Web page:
The role of teachers in the redesign of a large comprehensive high school: A case study
A failing comprehensive high school in a Northeastern city was divided into four small-sized schools in September, 1999. From 1989 until 1998, the school underwent Corrective Action and Redesign in many unsuccessful attempts to improve student achievement, but the level of student achievement did not rise enough to meet New York State Education Department's Performance Targets. Therefore, a complete redesign was implemented in an attempt to improve student achievement. Teachers and administrators collaborated on the redesign process. The study focused on the teachers' role in the redesign process. Through a series of interviews and document analysis, the actual involvement and commitment of the teachers in the redesign effort was evaluated. It was observed that the process resulted in a more collaborative, collegial environment. Communication among teachers and administrators also improved.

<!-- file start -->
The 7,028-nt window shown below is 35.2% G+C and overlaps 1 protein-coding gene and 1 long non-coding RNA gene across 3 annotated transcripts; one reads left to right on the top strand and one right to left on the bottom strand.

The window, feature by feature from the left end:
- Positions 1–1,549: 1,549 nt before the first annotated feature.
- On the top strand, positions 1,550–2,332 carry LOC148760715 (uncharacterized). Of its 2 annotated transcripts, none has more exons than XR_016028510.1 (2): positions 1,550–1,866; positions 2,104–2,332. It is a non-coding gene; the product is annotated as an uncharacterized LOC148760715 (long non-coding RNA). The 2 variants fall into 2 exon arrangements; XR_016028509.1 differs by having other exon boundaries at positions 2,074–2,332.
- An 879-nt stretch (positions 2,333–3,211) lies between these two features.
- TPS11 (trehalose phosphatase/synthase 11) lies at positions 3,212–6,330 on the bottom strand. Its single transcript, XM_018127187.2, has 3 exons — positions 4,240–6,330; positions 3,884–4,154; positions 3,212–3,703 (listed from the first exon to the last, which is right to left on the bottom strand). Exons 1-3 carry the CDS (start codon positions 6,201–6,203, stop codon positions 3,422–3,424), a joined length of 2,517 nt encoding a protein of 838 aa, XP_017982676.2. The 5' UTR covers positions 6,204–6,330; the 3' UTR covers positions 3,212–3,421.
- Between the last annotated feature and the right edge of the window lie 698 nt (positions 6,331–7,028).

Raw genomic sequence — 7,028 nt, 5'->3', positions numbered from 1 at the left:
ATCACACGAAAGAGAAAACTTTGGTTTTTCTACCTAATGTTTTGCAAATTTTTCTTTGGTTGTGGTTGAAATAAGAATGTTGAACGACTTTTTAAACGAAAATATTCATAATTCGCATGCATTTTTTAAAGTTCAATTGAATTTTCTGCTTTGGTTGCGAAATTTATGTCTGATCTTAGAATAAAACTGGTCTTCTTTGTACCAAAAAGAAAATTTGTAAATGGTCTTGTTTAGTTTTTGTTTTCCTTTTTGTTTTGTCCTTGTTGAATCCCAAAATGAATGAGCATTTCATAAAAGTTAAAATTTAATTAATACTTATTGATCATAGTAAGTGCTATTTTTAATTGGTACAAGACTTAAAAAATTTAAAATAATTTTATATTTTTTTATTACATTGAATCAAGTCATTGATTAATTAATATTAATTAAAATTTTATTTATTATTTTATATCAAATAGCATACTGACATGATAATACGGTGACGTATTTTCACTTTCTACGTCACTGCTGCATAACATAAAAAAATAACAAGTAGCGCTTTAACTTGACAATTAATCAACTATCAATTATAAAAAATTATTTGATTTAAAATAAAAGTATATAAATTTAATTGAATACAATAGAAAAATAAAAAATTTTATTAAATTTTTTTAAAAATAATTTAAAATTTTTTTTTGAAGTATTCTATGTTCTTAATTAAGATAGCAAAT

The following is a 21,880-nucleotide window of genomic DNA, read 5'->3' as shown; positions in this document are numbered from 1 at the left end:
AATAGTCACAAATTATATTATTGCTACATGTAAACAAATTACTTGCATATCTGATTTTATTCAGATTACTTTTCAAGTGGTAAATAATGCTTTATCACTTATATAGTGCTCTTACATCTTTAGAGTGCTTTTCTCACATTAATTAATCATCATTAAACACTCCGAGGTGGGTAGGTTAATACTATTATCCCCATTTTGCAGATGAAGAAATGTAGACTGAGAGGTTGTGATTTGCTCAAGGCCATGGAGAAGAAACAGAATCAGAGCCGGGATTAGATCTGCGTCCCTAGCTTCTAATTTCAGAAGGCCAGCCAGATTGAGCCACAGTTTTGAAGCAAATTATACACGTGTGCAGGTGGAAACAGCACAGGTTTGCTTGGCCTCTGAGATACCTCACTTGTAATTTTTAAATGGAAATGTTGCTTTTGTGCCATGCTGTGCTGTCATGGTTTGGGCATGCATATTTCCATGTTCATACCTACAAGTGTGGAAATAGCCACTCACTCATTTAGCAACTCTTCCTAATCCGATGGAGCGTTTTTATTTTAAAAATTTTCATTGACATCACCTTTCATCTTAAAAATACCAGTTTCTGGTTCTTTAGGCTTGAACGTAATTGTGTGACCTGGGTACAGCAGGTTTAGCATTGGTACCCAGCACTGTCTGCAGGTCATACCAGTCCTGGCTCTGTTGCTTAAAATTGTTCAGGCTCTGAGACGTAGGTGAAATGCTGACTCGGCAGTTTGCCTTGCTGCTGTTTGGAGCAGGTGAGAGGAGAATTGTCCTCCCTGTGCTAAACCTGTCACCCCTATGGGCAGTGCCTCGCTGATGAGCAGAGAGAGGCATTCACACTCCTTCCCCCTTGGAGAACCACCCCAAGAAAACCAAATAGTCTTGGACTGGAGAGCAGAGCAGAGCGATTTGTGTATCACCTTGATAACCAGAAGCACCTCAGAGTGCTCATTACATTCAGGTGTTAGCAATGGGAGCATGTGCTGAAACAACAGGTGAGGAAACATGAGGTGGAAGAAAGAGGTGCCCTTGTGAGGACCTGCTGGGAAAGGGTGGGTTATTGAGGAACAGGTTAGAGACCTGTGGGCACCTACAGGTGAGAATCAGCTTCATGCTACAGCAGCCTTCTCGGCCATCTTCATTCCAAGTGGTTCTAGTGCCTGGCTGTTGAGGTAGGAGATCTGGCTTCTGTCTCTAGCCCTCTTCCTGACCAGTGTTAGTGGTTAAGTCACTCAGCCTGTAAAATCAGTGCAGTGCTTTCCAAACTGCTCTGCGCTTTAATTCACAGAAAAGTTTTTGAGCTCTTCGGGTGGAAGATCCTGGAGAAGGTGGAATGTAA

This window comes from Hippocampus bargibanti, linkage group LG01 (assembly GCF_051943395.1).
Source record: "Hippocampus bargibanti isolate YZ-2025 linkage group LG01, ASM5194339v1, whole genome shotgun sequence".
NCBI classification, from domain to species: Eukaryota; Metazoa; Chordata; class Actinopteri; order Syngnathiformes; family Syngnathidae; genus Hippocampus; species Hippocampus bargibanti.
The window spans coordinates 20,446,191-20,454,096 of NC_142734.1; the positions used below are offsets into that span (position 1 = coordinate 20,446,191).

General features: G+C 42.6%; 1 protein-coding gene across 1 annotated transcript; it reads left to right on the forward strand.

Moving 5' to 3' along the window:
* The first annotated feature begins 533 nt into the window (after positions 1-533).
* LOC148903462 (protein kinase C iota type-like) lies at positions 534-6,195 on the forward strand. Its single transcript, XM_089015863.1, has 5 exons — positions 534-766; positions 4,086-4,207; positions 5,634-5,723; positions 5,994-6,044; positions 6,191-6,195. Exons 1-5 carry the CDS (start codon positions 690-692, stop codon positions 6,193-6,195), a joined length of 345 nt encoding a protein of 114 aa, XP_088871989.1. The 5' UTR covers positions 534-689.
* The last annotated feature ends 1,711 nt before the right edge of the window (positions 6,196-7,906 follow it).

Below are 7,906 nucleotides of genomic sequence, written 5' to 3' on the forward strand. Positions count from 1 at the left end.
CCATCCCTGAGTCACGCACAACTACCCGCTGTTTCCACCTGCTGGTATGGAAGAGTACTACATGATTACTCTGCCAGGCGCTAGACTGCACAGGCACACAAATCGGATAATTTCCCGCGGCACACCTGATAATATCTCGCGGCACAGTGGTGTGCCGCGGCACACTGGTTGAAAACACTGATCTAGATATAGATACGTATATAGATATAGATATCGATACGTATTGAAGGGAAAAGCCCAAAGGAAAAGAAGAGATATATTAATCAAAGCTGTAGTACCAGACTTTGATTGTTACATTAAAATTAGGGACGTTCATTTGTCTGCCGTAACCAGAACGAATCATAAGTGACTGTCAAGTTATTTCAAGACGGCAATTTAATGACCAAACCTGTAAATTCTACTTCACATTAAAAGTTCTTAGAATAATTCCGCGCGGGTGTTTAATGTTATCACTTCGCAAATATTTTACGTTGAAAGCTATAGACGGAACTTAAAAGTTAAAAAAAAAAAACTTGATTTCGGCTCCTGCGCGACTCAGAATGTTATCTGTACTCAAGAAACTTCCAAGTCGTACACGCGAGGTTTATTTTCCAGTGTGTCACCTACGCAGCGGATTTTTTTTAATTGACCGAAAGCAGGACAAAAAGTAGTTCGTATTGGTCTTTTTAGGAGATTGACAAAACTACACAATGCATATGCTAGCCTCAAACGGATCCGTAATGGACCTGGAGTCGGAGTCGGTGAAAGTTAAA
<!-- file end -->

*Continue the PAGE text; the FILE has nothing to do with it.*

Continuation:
School administration|Secondary education
Saraceno, Janet Balog, "The role of teachers in the redesign of a large comprehensive high school: A case study" (2002). ETD Collection for Fordham University. AAI3056156.